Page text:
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that is why you cannot describe him as anybody else because i can't imagine somebody he's not like bill gates may be as rich as bill gates for a minute but much more charismatic. it is a phenomenal story thank you for reminding me of that. >> [inaudible] >> that was at her most and eight he basically had the entire block. you can go online if you look at the right places you can see the actual blueprint because the community was laid out for insurance purposes. and from what i gather i have looked and walked the ground and not google maps of today , they extended one of the roads that ended at the street
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through what would have been the lower part of his property. it seems just off where the pool was so they had to turn the pool over when they extended the street that people with pieces of broken pottery. i was talking to a person that says i have a piece of that pool in my birdfeeder. [laughter] that's a piece of historic memorabilia. i would love to go out there looking at the mansion was pulled down 1934. that entirely a ponzi scheme.
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he married his longtime assistant named blanche maybe she was the most enigmatic and interesting person in the whole story. he made her quite rich in all of her friends in the twenties and used her to launder money for a decade. later they got married. i think partially out of convenience but partially because in that era a wife could not testify against her husband. so he was always afraid the irs was coming after him to get him for all the money he made. so by marrying her it solidified their money for go they pulled the mansion down in a 234 in basically one of blanche's colleagues owned the whole block and then across the street as well. in the 19 fifties al capone's mentor and lady went to new york city to mentor lukey luciano and other gangsters he married a girl from kentucky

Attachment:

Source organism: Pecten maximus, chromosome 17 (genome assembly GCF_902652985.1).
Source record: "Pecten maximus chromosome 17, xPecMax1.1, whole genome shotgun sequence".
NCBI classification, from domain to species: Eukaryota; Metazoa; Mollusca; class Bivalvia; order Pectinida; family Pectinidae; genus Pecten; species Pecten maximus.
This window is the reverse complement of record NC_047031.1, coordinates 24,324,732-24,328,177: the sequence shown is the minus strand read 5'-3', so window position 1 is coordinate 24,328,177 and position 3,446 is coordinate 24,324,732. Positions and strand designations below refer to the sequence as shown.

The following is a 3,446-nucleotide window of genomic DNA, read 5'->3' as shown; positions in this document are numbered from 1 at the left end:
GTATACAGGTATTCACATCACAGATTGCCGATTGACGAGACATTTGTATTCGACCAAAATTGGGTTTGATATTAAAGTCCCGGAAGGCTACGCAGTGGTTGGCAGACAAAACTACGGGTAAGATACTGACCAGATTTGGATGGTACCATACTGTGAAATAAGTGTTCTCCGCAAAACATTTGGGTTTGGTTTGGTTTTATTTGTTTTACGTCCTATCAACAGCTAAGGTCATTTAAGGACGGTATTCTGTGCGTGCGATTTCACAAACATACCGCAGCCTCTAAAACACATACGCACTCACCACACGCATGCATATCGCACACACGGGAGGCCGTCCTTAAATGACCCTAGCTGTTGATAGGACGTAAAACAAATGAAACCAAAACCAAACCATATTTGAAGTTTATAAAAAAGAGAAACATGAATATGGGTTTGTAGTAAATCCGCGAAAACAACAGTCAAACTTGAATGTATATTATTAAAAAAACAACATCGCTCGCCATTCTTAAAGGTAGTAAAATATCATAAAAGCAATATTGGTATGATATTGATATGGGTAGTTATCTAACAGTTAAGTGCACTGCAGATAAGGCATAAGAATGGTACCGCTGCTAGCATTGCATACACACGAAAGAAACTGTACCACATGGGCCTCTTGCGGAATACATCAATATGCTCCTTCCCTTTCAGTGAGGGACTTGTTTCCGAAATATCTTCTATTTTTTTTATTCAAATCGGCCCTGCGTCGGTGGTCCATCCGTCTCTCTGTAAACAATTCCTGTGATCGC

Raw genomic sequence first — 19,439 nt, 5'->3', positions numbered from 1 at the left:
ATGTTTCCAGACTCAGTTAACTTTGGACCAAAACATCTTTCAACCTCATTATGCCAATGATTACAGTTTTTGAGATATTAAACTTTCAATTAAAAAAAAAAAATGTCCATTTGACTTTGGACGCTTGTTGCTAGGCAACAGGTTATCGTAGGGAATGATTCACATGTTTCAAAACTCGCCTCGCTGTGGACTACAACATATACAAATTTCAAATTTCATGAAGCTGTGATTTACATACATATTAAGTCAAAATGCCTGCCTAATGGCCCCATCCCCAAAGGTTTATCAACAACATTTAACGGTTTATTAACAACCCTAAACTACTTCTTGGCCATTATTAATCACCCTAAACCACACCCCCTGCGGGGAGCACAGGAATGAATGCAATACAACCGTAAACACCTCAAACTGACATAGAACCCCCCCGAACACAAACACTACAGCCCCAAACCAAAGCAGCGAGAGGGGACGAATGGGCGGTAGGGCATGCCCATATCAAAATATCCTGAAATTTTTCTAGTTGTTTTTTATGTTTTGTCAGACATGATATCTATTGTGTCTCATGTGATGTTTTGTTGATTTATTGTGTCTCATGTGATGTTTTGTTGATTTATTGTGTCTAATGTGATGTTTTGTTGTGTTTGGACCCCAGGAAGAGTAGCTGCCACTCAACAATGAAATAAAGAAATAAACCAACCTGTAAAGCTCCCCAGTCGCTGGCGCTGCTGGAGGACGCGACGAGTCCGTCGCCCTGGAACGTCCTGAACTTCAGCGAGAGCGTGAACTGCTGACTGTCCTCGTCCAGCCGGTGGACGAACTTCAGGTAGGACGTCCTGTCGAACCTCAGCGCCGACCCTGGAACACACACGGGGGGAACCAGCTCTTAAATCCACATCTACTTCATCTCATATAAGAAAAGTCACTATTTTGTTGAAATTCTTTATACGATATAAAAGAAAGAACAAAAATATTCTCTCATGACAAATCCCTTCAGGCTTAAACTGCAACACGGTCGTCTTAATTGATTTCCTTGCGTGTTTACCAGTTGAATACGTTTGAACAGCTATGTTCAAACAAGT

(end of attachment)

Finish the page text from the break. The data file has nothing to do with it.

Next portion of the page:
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and they owned the plot across the street in the 19 fifties. people don't like the twenties of prohibition but it's difficult to trace his step with the big names but they are definitely there. remus met with all of them and supplied out capone with all of the bourbon. he took pride in not cutting the alcohol. what capone did it was another story but when it was shipped out to new york city it was christine bourbon and they paid top dollar and remus had trucks and cars loaded to leave death valley to go into the wealthy suburbs of cincinnati he talked about going into indian hills and indianapolis and other large
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cities. taught me to tell you the story how i know they were quickly connected? >> so that conjecture there was a philanthropic auction in the mid- 19 twenties so remus decided if you wanted this auction from upper society in cincinnati. there were two people left george remus with the garish femme fatale wife with the diamonds everywhere and charles taft. but remus wins the auction and charles taft never forgave him and from that point on was
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persona non grata and if you follow the trail it's not very long thereafter that george remus is at the prohibition office because somebody tipped off the prohibition agents that there was a guy who was making a lot of money and rubbing cincinnati's nose and the fact he was supplying the nation with a high-end bourbon. so there are lots of connections. i wish you could still go back in time to interview some of these people maybe after time if they would talk about the things that they did because the paper trail runs out. but people would reminisce with this jigsaw puzzle.
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>> do you see the portrayal of george remus what did you think of that portrayal? >> i'm conflicted because i liked it as a show but the remus portrayal was awful. they played him like he was a comedian for the rest of the crew. he did that because he was ashamed he wasn't as educated as some of those he dealt with. he always tried to elevate himself so he had a very heavy german accent. he said remus said this or that it was his legend but not his day-to-day language. but that's my size but we know that remus is a little guy.